Check out this story from this week’s Ministry Briefing! Readers of my blog can now receive the next for issues for just $1!
The most significant point in Mark Driscoll’s bio at his new church plant in Phoenix, AZ is missing: his role as pastor of Mars Hill Church in Seattle. Driscoll also included two former pastors from Mars Hill who have also scrubbed their bios of any mention of their previous positions at Mars Hill. The church, which is called Trinity Church, is backed by a board full of powerful megachurch pastors located in Texas and California.
Why this story matters for church leaders:
Mark Driscoll is known for his direct, pulls-no-punches approach to Bible teaching from the Reformed tradition, but he routinely attracted attention because of his bullying of fellow leaders and members of his congregation. His new church plants’ website makes no mention of his history.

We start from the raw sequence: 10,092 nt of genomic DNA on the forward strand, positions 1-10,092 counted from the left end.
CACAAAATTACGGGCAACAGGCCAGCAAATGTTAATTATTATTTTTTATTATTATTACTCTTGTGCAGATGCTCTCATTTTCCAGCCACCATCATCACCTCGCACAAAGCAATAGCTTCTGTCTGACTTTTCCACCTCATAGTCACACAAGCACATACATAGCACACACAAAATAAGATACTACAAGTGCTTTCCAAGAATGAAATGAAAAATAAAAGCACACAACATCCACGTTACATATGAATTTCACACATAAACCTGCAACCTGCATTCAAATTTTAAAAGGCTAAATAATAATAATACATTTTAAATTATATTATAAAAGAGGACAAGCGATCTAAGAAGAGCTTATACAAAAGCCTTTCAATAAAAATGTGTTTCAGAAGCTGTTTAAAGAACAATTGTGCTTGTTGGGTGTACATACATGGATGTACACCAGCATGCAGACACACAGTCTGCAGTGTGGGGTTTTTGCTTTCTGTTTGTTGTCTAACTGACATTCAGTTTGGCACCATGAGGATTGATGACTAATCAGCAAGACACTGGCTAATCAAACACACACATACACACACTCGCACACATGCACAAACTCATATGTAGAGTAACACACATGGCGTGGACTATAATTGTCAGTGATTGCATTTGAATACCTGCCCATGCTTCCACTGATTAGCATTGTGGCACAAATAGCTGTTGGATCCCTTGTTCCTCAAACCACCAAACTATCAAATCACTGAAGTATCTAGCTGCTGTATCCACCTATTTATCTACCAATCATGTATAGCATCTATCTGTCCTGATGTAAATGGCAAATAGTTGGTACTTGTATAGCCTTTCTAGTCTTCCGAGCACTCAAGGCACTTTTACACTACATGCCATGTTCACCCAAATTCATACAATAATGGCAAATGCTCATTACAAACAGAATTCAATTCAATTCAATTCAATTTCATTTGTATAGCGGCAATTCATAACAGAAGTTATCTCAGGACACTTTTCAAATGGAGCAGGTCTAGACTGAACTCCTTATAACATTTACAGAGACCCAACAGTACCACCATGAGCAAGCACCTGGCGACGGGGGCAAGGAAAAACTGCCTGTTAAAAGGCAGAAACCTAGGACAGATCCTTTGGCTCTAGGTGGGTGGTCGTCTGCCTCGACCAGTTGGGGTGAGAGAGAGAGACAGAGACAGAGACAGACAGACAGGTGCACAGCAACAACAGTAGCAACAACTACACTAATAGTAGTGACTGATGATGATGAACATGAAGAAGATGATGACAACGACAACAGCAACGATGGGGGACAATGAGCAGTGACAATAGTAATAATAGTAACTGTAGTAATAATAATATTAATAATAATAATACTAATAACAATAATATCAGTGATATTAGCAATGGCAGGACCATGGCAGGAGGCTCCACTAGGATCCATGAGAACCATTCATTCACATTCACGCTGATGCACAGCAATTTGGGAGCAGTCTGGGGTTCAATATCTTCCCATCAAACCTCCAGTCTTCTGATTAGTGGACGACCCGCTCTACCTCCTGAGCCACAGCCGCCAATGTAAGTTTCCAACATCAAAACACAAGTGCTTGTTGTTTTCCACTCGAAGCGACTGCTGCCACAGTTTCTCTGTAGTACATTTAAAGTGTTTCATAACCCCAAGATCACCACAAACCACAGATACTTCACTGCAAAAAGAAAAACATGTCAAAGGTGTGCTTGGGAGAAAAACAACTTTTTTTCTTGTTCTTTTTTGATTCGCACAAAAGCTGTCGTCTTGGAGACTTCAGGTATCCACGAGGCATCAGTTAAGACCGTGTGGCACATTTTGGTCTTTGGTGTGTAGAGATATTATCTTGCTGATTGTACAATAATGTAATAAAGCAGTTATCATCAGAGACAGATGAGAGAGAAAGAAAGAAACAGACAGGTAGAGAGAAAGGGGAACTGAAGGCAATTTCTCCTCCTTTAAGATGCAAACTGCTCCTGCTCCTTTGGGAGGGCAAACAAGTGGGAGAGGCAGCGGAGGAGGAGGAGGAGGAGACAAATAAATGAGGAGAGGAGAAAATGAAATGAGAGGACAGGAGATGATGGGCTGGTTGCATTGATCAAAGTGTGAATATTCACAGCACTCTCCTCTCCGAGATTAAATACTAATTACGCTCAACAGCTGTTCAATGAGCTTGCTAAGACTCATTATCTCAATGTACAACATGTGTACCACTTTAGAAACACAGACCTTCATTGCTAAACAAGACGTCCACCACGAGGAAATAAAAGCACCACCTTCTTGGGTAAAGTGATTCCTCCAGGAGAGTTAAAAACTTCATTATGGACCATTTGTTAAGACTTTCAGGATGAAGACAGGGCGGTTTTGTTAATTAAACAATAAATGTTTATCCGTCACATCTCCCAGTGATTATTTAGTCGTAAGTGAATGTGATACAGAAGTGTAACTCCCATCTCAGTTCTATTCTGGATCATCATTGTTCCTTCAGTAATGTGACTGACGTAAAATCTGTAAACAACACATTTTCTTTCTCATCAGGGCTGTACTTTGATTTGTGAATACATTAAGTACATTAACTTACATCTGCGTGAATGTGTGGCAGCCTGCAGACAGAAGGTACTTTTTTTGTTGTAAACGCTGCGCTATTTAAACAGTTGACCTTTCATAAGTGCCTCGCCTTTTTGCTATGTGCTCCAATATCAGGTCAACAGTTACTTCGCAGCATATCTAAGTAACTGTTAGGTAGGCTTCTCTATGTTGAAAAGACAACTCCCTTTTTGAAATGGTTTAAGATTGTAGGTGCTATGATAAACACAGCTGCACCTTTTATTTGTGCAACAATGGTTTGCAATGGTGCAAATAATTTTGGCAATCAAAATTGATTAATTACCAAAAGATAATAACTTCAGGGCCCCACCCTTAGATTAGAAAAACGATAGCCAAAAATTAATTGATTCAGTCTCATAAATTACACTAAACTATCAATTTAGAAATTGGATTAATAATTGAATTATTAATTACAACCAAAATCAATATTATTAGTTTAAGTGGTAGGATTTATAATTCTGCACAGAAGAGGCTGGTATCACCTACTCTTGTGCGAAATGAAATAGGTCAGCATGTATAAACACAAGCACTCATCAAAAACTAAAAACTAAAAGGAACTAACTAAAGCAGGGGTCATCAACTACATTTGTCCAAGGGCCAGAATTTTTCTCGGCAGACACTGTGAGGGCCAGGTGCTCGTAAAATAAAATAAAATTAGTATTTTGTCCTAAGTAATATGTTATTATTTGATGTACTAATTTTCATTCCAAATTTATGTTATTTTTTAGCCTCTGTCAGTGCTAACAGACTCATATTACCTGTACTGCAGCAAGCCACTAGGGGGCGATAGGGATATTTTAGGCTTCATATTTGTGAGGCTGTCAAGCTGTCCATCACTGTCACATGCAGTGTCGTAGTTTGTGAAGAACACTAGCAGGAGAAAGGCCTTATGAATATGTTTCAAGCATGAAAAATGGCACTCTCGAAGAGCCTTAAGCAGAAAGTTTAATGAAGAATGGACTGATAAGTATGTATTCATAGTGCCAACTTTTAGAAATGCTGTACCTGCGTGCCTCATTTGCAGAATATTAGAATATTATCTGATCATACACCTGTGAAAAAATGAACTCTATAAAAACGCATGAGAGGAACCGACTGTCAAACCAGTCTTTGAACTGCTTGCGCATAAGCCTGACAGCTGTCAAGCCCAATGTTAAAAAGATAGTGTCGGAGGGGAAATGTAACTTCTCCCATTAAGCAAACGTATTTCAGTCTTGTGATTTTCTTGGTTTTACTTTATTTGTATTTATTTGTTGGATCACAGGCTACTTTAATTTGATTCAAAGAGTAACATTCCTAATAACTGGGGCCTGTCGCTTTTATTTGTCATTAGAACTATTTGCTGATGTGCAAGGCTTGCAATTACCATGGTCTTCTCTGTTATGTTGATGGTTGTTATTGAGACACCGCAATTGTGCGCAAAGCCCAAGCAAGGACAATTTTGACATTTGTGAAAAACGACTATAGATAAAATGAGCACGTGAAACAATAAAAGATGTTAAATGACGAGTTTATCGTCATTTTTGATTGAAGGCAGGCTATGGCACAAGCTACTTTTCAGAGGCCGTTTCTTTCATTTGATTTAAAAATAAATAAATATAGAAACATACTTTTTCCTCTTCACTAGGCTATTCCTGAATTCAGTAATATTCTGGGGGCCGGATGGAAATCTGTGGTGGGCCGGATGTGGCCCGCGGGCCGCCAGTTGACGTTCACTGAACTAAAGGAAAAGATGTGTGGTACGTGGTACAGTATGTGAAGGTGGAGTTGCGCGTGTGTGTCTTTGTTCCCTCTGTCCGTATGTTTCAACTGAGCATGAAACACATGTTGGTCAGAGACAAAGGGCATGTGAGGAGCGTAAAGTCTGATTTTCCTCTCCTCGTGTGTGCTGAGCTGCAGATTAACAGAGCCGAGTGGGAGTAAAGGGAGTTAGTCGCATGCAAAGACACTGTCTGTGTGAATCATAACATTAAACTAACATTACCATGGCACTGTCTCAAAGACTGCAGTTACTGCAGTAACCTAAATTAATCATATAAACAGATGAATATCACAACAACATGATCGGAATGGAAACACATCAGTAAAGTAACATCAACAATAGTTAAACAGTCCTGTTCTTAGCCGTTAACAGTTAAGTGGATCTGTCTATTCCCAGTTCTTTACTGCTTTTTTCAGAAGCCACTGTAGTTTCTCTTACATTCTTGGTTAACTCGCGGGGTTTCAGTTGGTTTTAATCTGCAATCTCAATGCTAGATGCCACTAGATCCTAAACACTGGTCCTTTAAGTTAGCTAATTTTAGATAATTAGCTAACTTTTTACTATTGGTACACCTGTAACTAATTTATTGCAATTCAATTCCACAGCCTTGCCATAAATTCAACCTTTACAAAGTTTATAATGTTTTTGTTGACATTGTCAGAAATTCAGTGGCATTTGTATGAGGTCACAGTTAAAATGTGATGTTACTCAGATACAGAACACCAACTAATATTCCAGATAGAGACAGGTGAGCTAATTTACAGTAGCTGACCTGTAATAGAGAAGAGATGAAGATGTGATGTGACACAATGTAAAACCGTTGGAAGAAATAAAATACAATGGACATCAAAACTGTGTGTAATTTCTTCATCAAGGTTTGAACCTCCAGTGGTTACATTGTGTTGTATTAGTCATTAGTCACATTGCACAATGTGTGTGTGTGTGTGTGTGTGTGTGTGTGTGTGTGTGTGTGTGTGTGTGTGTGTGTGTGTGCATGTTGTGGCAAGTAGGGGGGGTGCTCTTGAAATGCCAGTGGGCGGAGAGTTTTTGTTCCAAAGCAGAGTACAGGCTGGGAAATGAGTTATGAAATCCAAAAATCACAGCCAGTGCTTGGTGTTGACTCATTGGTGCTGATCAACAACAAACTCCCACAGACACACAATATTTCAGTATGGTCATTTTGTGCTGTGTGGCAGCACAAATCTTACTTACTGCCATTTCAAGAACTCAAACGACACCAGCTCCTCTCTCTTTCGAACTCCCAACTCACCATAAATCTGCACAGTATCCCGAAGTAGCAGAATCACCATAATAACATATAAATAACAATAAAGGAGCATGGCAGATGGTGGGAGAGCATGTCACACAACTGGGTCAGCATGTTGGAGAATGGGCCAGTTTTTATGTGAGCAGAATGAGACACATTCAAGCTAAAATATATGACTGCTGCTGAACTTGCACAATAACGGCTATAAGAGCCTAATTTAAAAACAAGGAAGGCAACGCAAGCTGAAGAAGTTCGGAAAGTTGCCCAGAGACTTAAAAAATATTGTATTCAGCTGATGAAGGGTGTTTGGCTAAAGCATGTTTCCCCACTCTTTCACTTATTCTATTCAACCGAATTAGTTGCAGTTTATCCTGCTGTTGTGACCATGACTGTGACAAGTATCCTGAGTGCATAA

- Will This Church Plant Work? While there are few details about Driscoll’s church that does not yet have a start time or location, church plants are often noted as the most effective way to reach people with the Gospel. Driscoll has shared his enthusiasm to begin teaching the Bible again. Will he find a willing audience?
- What does repentance look like for high profile leaders? Did Driscoll’s stepping down amount to sufficient repentance for his church that was referred to as “the most toxic culture” one consultant had ever seen? To what degree should we expect Driscoll to reconcile with the former elders and pastors who claim he bullied and threatened them?
- How do church leaders start over again? Did Driscoll take enough time off since his previous church position? Should he mention his previous church in his bio? While some people are predisposed to like him and some to hate him, Driscoll’s story challenges us to think about the restoration process for pastors, especially those in the public eye.